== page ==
FBI investigation exposes corruption at the heart of the Brazilian game
Until last Thursday morning the headquarters of the CBF, Brazil’s FA, was named after Jose Maria Marin, the organisation’s former president. The letters were hurriedly removed from the front of the building after Marin was one of those arrested in Switzerland as part of the FBI investigation – which has kick-started a series of developments in Brazil.
The Federal Police are looking into the affairs of the CBF, who will also fall under the scrutiny of a Commission of Inquiry in Brazil’s Congress, which former great turned rebel politician Romario has been pushing for in recent months. Marin’s successor, Marco Polo del Nero, did not even stay in Switzerland for the FIFA presidential election, instead scurrying back to Brazil to take charge of the CBF’s defence.
It is fair to assume that some football officials are now regretting the strenuous efforts they made to bring the US into the global game. They saw opportunities for growth and profit – but have also, as last week’s extraordinary events made clear, brought into the tent a legal system with powerful international reach and low tolerance for white collar crime.
The ranks of the regretful probably include Jose Hawilla, whose Traffic sports marketing company grew to become key players in the South American market. Traffic brokered deals between the CBF and US-based companies such as Nike and Coca Cola, and bought the rights to most international competitions in South America. Hawilla has pleaded guilty in the US investigation, and has agreed to pay back around £98 million.
This huge sum shows just how profitable this line of business has been over recent decades. It is interesting that the US investigation stretches back to 1991; in the subsequent 24 years the game has become more popular worldwide and the cable TV business has exploded – more people are interested in the spectacle and there is a profitable means of supplying it to them.
The US investigation would seem to be focusing on this interface between confederation and national association leaders and those involved in the intermediation of TV and advertising rights. Growth, new frontiers, inadequate transparency and regulation – it looks like a Wild West era in football, which may now have come to an end with the arrival of the lawman.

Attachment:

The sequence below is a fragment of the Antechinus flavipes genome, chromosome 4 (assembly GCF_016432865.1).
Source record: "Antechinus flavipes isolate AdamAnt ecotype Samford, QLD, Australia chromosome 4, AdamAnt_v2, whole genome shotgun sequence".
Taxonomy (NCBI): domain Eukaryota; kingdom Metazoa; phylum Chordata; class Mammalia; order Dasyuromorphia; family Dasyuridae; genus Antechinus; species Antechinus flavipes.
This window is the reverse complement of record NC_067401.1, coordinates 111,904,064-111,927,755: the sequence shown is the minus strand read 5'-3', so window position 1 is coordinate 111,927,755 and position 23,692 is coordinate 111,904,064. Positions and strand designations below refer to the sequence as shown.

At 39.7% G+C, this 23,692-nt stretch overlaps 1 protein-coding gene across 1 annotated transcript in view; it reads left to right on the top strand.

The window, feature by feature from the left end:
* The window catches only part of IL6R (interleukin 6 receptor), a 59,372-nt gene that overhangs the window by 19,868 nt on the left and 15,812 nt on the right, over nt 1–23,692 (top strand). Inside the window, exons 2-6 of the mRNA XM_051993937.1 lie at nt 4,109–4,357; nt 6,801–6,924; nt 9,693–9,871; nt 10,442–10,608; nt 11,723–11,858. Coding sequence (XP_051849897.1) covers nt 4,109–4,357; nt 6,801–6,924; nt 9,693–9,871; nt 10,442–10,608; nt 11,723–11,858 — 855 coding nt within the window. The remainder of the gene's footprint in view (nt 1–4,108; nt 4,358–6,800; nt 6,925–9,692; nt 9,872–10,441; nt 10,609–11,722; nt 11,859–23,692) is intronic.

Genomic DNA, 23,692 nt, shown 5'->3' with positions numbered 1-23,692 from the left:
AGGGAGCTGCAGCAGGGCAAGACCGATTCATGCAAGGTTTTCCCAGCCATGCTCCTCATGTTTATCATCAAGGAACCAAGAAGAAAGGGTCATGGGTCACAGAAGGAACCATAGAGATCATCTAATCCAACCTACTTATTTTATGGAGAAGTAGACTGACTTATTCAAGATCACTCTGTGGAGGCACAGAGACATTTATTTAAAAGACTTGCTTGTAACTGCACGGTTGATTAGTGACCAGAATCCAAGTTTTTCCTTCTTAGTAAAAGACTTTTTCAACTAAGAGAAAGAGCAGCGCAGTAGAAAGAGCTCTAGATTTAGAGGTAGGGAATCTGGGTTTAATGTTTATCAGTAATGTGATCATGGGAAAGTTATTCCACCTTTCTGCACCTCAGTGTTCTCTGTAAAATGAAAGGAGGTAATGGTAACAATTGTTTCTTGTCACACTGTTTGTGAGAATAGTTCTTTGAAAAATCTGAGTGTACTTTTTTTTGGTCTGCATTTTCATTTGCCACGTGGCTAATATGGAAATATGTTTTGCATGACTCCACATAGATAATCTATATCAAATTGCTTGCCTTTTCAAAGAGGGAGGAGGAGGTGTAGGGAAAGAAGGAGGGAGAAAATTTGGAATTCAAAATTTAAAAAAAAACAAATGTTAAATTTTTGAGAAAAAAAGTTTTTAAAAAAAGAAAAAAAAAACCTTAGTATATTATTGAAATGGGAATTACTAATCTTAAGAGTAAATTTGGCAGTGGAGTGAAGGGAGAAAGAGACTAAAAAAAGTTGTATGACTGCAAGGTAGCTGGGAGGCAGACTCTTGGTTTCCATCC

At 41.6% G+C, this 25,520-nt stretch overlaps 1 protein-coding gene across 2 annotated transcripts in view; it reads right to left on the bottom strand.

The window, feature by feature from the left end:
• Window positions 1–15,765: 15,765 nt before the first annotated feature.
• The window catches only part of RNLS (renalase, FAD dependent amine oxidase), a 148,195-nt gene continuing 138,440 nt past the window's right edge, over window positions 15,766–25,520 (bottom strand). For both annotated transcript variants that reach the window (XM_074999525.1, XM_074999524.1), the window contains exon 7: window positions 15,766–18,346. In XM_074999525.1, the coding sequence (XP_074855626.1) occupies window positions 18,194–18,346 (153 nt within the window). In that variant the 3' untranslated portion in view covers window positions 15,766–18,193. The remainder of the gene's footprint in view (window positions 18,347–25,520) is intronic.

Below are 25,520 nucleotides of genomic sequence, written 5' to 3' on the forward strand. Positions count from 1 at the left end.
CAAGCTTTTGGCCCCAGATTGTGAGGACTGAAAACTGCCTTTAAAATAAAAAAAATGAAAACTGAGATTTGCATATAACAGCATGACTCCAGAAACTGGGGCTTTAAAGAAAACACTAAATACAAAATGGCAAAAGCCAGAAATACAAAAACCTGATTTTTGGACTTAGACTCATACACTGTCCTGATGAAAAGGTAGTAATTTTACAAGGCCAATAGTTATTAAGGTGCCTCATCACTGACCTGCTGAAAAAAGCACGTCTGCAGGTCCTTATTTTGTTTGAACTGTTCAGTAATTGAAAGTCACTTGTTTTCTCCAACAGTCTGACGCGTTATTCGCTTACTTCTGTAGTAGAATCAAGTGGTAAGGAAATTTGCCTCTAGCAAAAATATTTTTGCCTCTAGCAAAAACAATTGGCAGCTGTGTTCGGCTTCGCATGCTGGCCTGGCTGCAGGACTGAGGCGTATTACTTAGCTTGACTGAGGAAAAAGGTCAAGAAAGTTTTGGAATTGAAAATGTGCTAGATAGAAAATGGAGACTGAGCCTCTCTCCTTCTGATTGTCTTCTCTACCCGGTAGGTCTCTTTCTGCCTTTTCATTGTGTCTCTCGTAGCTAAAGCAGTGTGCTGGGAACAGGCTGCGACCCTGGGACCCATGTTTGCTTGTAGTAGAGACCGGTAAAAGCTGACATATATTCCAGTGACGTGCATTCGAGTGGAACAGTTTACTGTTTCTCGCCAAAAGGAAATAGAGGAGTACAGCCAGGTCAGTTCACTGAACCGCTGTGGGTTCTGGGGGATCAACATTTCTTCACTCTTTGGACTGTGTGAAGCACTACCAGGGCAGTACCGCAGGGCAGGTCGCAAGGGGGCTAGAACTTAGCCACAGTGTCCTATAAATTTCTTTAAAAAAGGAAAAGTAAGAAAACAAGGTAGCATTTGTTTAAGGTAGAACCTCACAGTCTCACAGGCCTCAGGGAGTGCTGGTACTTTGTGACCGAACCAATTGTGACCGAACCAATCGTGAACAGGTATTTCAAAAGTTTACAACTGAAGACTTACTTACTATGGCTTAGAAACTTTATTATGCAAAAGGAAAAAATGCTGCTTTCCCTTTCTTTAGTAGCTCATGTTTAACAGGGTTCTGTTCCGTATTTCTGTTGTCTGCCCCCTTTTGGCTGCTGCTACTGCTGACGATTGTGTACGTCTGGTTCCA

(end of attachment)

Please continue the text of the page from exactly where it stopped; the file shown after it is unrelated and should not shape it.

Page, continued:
Not at an end but shaken is the coalition which has been so important in FIFA elections over the past 41 years. In 1974 Brazil’s Joao Havelange took advantage of hideously short sighted European stewardship of the game by putting together a block to unseat Sir Stanley Rous as FIFA president. He started from South America, and added Africa and Asia – and that block stayed loyal to him until 1998, and then to his hand picked successor Sepp Blatter.
The coalition was still strong enough to re-elect Blatter for yet another term last Friday. But there was something of a rebellion in South America, where Chile and Uruguay staged a late campaign in favour of switching the continent’s support to the opposing candidate, Prince Ali. They did not carry all of the continent – Brazil and Ecuador, and maybe a couple of others stuck with Blatter. And with a total of only 10 votes – fewer even than Oceania – the Conmebol position is of limited political significance (which also explains why it does not receive the same FIFA attention as Africa and Asia).
Nevertheless, the desertion of a significant part of the continent is a historical moment.
There was a historic moment for little Guarani of Paraguay in the Libertadores Cup. With the veteran Julio Cesar Caceres once more superb at the heart of their back three they kept another clean sheet – their fourth in a row – as they eliminated their second consecutive giant. After beating Corinthians of Brazil 3-0 on aggregate they held Racing of Argentina to a gripping goalless draw to go through 1-0.
Their semi-final opponents will also come from Argentina. River Plate, who had lost the first leg 1-0 at home, produced the performance of the week to beat Cruzeiro of Brazil 3-0. It is a result which could bring to an end the cycle of Marcelo Oliveira as Cruzeiro coach. His side have won the last two domestic titles, but both this year and last they have disappointed in the Libertadores.
The other semi-final will be between Tigres of Mexico and Internacional of Brazil, both of whom qualified in similar circumstances. A goal down from the away leg, they battled their way through at home, scoring late to win 2-0.
The semi-finals will not kick off until mid-July, with the Libertadores now pausing for the Copa America.
Something similar may happen next year, with the special Centenary Copa America planned for June 2016 in the United States. With the TV contracts under investigation, though, this competition may now be in doubt – an illustration of the uncertainty hanging over world football after the remarkable events of last week.